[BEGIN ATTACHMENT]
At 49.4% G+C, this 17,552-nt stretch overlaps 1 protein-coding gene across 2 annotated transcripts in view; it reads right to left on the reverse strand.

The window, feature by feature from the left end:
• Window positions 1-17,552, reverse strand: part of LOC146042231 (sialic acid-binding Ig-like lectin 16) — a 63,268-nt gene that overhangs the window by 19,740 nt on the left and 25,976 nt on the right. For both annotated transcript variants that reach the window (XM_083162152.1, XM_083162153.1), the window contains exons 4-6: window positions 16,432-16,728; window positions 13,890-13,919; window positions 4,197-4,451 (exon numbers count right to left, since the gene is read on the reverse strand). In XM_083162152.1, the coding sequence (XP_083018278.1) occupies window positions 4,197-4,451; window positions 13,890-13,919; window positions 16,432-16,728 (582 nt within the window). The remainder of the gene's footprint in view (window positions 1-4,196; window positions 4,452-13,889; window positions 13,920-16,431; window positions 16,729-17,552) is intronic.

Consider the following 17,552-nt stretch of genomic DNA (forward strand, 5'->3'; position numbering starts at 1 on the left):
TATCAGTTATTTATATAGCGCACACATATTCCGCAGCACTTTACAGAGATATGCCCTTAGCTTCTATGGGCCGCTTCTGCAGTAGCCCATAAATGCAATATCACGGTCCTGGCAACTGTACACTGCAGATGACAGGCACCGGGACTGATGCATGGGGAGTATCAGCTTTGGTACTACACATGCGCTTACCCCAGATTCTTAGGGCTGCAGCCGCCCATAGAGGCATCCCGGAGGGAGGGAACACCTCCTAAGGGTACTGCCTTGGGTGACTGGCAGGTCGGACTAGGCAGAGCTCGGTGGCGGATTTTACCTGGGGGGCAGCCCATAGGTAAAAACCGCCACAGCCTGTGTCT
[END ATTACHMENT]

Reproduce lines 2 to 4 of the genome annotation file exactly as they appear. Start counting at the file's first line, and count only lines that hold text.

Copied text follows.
The window, feature by feature from the left end:
• Window positions 1-17,552, reverse strand: part of LOC146042231 (sialic acid-binding Ig-like lectin 16) — a 63,268-nt gene that overhangs the window by 19,740 nt on the left and 25,976 nt on the right. For both annotated transcript variants that reach the window (XM_083162152.1, XM_083162153.1), the window contains exons 4-6: window positions 16,432-16,728; window positions 13,890-13,919; window positions 4,197-4,451 (exon numbers count right to left, since the gene is read on the reverse strand). In XM_083162152.1, the coding sequence (XP_083018278.1) occupies window positions 4,197-4,451; window positions 13,890-13,919; window positions 16,432-16,728 (582 nt within the window). The remainder of the gene's footprint in view (window positions 1-4,196; window positions 4,452-13,889; window positions 13,920-16,431; window positions 16,729-17,552) is intronic.

Consider the following 17,552-nt stretch of genomic DNA (forward strand, 5'->3'; position numbering starts at 1 on the left):